What is it about shaders that even potentially makes
if statements performance problems? It has to do with how shaders get executed and where GPUs get their massive computing performance from.
Separate shader invocations are usually executed in sequence, executing the same instructions at the same time. They're simply executing them on different sets of input values; they share uniforms, but they have different internal variables. One term for a group of shaders all executing the same sequence of operations is "wavefront".
The potential problem with any form of conditional branching is that it can screw all that up. It causes different invocations within the wavefront to have to execute different sequences of code. That is a very expensive process, whereby a new wavefront has to be created, data copied over to it, etc.
Unless... it doesn't.
For example, if the condition is one that is taken by every invocation in the wavefront, then no runtime divergence is needed. As such, the cost of the
if is just the cost of checking a condition.
There are several cases here, which represent what your code looks like to the compiler:
- Static branching. The condition is based off of compile-time constants; as such, you know from looking at the code and know which branches will be taken. Pretty much any compiler handles this as part of basic optimization.
- Statically uniform branching. The condition is based off of expressions involving only uniforms or constants. You can't know a priori which branch will be taken, but the compiler can statically be certain that wavefronts will never be broken by this
- Dynamic branching. The condition is based off of expressions that involve more than just constants and uniforms. Here, a compiler cannot tell a priori if a wavefront will be broken up or not. Whether that happens depends on the runtime evaluation of the condition expression.
Different hardware can handle different branching types without divergence.
Also, even if a condition is taken by different wavefronts, one could restructure the code to not require actual branching. You gave a fine example:
output = input*enable + input2*(1-enable); is functionally equivalent to the
if statement. A compiler could detect that an
if is being used to set a variable, and thus execute both sides. This is frequently done for cases where the hardware cannot tell if a condition can be executed without divergence, but the bodies of the two conditions are small.
Pretty much all hardware can handle
var = bool ? val1 : val2 without having to diverge. This was possible way back in 2002.
Since this is very hardware-dependent, it... depends on the hardware. There are however certain epochs of hardware that can be looked at:
There, it's kinda the wild west. NVIDIA's compiler for such hardware was notorious for detecting such conditions and actually recompiling your shader whenever you changed uniforms that affected such conditions.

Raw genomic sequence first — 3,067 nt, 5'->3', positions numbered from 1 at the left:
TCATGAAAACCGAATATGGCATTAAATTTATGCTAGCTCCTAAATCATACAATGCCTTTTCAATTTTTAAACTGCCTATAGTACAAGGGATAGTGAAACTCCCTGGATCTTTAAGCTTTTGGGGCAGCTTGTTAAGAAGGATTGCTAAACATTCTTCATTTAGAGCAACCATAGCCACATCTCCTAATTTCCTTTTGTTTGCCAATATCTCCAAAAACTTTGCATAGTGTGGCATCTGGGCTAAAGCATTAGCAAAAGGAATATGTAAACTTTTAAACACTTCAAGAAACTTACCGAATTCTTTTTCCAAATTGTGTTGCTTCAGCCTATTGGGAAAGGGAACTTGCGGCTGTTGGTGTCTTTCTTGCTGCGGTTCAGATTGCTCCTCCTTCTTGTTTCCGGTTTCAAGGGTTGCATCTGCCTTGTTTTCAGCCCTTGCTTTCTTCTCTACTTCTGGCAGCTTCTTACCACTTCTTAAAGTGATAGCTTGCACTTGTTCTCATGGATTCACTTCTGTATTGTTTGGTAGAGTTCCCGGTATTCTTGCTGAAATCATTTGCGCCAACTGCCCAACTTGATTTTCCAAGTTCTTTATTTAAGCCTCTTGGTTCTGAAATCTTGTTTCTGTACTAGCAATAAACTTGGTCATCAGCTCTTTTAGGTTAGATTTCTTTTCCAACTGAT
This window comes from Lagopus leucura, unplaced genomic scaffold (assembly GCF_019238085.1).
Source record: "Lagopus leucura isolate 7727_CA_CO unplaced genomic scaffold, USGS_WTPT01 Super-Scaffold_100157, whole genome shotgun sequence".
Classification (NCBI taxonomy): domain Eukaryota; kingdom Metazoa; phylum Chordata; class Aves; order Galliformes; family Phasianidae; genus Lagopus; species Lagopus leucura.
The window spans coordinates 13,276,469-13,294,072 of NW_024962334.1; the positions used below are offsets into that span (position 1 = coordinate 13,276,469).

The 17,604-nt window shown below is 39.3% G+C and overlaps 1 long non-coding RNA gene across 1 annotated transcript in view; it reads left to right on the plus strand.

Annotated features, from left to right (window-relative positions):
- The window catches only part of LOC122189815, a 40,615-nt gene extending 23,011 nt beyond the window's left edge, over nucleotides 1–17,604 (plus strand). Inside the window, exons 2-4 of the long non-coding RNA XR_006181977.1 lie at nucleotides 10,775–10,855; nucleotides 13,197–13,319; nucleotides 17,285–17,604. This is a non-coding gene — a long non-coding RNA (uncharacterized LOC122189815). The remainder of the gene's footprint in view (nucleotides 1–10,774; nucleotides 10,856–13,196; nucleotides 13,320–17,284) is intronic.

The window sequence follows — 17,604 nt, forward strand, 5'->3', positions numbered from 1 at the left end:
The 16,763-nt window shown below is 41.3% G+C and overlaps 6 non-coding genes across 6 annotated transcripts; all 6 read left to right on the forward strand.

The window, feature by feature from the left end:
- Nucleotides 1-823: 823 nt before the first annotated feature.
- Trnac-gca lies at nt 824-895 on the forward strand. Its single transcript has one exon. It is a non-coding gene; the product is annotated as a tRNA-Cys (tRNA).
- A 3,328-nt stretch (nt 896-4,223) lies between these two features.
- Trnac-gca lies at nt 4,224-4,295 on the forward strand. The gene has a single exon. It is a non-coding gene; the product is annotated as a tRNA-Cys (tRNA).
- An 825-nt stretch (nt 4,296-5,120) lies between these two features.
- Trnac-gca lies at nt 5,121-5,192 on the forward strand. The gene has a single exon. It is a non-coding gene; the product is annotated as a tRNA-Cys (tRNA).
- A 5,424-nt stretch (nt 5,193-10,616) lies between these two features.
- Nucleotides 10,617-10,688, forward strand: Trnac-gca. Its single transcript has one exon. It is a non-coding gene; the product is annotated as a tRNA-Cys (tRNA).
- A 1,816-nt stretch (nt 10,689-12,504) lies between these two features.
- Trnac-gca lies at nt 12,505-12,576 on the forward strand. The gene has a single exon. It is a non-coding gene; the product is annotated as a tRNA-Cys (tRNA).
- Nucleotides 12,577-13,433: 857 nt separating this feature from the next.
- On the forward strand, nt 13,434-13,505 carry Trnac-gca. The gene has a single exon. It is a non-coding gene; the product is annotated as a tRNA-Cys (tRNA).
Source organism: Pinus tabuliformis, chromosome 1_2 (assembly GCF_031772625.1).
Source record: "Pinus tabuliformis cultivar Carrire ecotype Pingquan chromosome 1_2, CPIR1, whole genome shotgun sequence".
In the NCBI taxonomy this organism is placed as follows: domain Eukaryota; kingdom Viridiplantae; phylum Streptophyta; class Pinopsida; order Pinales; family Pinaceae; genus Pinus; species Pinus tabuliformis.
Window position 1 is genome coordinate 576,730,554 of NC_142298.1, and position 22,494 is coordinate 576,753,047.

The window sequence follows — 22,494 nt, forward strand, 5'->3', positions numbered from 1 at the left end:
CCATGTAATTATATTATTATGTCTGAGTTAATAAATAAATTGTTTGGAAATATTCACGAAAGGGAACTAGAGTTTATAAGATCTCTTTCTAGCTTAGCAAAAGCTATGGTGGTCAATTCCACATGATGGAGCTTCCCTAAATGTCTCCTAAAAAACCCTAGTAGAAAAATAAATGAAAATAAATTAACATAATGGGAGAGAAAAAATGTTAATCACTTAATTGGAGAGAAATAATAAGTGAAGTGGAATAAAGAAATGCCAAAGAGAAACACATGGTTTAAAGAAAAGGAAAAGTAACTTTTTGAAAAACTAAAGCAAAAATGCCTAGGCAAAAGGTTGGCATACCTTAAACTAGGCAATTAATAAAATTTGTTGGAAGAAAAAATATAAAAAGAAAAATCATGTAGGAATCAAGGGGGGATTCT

In general, this era is where about 80% of the "never use
if statements" comes from. But even here, it's not necessarily true.
You can expect optimization of static branching. You can hope that statically uniform branching won't cause any additional slowdown (though the fact that NVIDIA thought recompilation would be faster than executing it makes it unlikely at least for their hardware). But dynamic branching is going to cost you something, even if all of the invocations take the same branch.
Compilers of this era do their best to optimize shaders so that simple conditions can be executed simply. For example, your
output = input*enable + input2*(1-enable); is something that a decent compiler could generate from your equivalent
Hardware of this era is generally capable of handling statically uniform branches statements with little slowdown. For dynamic branching, you may or may not encounter slowdown.
Hardware of this era is pretty much guaranteed to be able to handle dynamically uniform conditions with little performance issues. Indeed, it doesn't even have to be dynamically uniform; so long as all of the invocations within the same wavefront take the same path, you won't see any significant performance loss.
Note that some hardware from the previous epoch probably could do this as well. But this is the one where it's almost certain to be true.
Mobile, ES 2.0
Welcome back to the wild west. Though unlike Pre-D3D10 desktop, this is mainly due to the huge variance of ES 2.0-caliber hardware. There's such a huge amount of stuff that can handle ES 2.0, and they all work very differently from each other.
Static branching will likely be optimized. But whether you get good performance from statically uniform branching is very hardware-dependent.
Mobile, ES 3.0+
Hardware here is rather more mature and capable than ES 2.0. As such, you can expect statically uniform branches to execute reasonably well. And some hardware can probably handle dynamic branches the way modern desktop hardware does.